I just had a startling display of what my path
of abundance has brought me.
Yesterday, I was at the beach with my 6 year
old son, Mack.
He had build a sandcastle with a series of
roads, hills, tunnels and turns.
When he was finished, he proudly pointed out
his creation and said:
"Mom, I am a great creator. "
"I had a dream about this, so I built it."
Now get this part, .... he then says:
"What ever you can dream, you can do!"
I looked at him , totally amazed!
After all, this is the type of mantra I have
been learning as an adult!
" Where did you hear that from? "
"Well, if the Mom is good at knowing and making
stuff, then because the baby comes from the
Mom, he has to be great, too!"
I am not sure I got the connection and, is
sounded great anyway!
Wow, talk about feeling proud!
I have never said this phrase to him, yet it
was obvious my actions have rubbed off on him.
I think I will remember that moment my entire
I got involved with a home based business 5
years ago because I wanted the money.
The path to my success required changing the
way I think.
That inner change became much more important
then any business because it's
NOT ABOUT THE BUSINESS!
The wealth, success, free time etc. will show
up when you make a mental shift.
That shift has helped me parent a child in a
way I would never have been able to do before.
And every parent knows how much their own
behavior and actions can effect their
I read the following story, in, of all strange
The BMJ.. The British Journal of Medicine.
Very serious and Scientific Medical Journal.
Get out your hanky or your spouse's tee shirt.
I read this before my son gave me that special
moment on the beach
Had I not learned how to choose abundance over
scarcity I could have been like this Dr.
It would have been a bitter pill to swallow.
And it makes my personal mission of inspiring
abundance in others even more important .
BMJ 2002;324:43 ( 5 January )
A Patient Who Changed My Practice
During the late 1980s, while working as a
neurosurgery resident in Mumbai (Bombay), I
came across Krishna, a 7 year old boy admitted
with a six month history of blindness. Orphaned
at an early age, he had been brought up by his
elderly grandfather, a farmer from a village
300 miles from Bombay.
Being a clever child, Krishna could follow
basic English as well as his native Marathi and
Hindi languages. Though blind, he was unusually
quick at navigating his way round the ward.
Once he heard them speak, he could recognise
people's voices unfailingly. With amazing
dexterity, he helped pushing nursing trolleys,
tidy up charts, and file reports. But the two
qualities that made him especially popular were
his continuous smile and his continuous
singing. With a gifted voice, he sang movie
songs and kept everyone spellbound. His
infectious smile would brighten up everyone's
mood, and his songs transformed an otherwise
serious neurosurgical ward into a big happy
family. Krishna inspired life. He loved
everyone, and everyone loved him.
Krishna's magnetic resonance image revealed a
huge craniopharyngiomaa formidable brain
tumour, benign but potentially lethal. Krishna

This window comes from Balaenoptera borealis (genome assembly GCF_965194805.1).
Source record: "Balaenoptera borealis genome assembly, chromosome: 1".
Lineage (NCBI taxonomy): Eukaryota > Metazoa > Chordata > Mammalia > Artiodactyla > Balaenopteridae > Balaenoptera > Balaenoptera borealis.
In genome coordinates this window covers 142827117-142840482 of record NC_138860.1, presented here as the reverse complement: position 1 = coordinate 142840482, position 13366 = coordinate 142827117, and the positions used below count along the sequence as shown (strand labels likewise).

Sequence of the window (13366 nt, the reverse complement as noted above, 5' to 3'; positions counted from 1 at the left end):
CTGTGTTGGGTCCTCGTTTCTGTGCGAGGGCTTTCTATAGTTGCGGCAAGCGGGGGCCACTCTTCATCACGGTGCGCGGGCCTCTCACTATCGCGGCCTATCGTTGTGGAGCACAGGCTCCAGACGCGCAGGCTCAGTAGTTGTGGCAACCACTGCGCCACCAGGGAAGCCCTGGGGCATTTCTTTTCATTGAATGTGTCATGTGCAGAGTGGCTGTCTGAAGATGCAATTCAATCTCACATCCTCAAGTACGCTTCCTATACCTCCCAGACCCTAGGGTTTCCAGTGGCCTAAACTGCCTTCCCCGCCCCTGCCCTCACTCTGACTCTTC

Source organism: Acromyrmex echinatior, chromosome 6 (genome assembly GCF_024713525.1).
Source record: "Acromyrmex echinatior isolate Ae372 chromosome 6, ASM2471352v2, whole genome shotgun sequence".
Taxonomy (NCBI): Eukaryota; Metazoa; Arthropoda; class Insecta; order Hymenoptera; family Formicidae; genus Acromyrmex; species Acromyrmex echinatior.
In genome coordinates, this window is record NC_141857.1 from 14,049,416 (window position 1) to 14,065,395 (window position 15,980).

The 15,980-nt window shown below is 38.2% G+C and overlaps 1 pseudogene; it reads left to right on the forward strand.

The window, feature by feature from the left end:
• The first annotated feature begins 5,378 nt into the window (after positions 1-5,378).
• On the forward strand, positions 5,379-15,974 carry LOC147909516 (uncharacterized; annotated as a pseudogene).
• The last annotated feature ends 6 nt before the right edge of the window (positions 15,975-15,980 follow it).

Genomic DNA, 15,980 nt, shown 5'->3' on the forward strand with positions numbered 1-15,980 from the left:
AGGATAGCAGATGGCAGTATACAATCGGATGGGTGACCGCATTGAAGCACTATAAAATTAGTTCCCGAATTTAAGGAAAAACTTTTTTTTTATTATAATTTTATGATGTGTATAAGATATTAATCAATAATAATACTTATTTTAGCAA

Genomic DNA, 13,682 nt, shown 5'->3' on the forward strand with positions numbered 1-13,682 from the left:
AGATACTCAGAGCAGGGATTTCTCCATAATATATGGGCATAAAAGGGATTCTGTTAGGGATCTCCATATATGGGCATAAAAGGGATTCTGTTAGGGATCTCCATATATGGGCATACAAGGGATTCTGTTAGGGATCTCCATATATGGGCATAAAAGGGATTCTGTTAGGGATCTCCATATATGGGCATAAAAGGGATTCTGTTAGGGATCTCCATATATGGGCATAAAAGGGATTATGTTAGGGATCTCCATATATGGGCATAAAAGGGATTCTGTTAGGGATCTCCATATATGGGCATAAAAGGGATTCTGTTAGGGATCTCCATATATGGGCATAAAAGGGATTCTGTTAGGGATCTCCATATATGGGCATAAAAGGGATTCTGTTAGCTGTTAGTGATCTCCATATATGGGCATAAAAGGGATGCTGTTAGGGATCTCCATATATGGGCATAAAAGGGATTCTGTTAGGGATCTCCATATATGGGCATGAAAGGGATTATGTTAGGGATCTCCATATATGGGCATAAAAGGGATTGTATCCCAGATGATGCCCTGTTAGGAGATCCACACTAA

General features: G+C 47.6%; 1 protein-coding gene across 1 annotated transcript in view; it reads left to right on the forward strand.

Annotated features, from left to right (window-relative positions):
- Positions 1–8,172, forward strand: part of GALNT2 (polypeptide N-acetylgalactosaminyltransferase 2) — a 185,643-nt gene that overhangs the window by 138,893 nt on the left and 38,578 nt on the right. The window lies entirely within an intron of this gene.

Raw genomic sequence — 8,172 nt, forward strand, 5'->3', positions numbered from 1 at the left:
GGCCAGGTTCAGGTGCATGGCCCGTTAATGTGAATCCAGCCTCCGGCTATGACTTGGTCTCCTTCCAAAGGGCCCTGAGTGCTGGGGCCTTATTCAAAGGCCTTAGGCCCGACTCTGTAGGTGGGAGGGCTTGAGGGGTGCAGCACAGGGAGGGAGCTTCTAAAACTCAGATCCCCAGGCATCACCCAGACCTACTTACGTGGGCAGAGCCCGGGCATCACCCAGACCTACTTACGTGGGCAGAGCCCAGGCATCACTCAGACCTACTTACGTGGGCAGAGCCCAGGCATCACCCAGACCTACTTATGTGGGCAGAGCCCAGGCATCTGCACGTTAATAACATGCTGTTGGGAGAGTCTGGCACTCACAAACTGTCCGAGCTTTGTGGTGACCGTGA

and his grandfather, however, were not unduly
worried. They had complete faith in their
doctors and did not want to know anything more.
A long operation was planned. As always,
Krishna was smiling. The operation lasted 10
hours and was a success in surgical terms: near
total resection of the tumour was accomplished,
and Krishna remained well postoperatively. His
blindness, however, was unchanged. Within 48
hours, he was back on his feet, with the same
smiling face and, of course, his singing.
Krishna's fourth postoperative day was the day
of the professorial grand round. During the
ward round, I briefly presented Krishna's case,
proudly described the technicalities of the
surgery, and was unanimously congratulated on
the excellent results. Krishna and his grandpa
were listening but understood little. After
some discussion, one junior doctor asked,
"What's the prognosis for his vision?"
"Poor," I immediately answered, "He's been
blind for six months. The vision won't
improve." The doctor was entirely satisfied
with my dogmatic answer, and the professor
patted me on my back, presumably because of my
thorough grasp of the subject. The round
carried on to the next patient. But something
was amiss. Krishna had heard my last comments
and had understood them. No one except I
realised the terrible mistake. While the round
carried on, I looked back at him again and
again. He could not see me, but I could see
very well. The familiar smile had vanquished.
From that day, he did not say much, did not
smile, and did not sing. He remained quiet and
seemed withdrawn into his shell. He was
discharged after two weeks and looked normal.
But I knew that my abrupt and thoughtless
remarks had caused an irrevocable damage.
I revisited the hospital in 1994. Krishna had
died eight months after his discharge. His
grandfather also died after a few months. His
vision did not improve. Mustering all my
courage, I inquired further and was devastated
to learn that, until his death, Krishna was
never seen to smile, nor did he ever sing
again. With my inappropriate remarks, I had
snatched away his hope, depriving him of
happiness in life long before his death.
I am yet to come to terms with this event.
Since then, in my neurosurgical practice I have
had many successes and failures. However, the
most important lesson I have learnt is never
take away patients' hope, it could be the only
thing keeping them alive. I see Krishna's smile
on each of my patients, and have not made the
same mistake again.
Kishor A Choudhari, consultant neurosurgeon.
Royal Victoria Hospital, Belfast
© BMJ 2002
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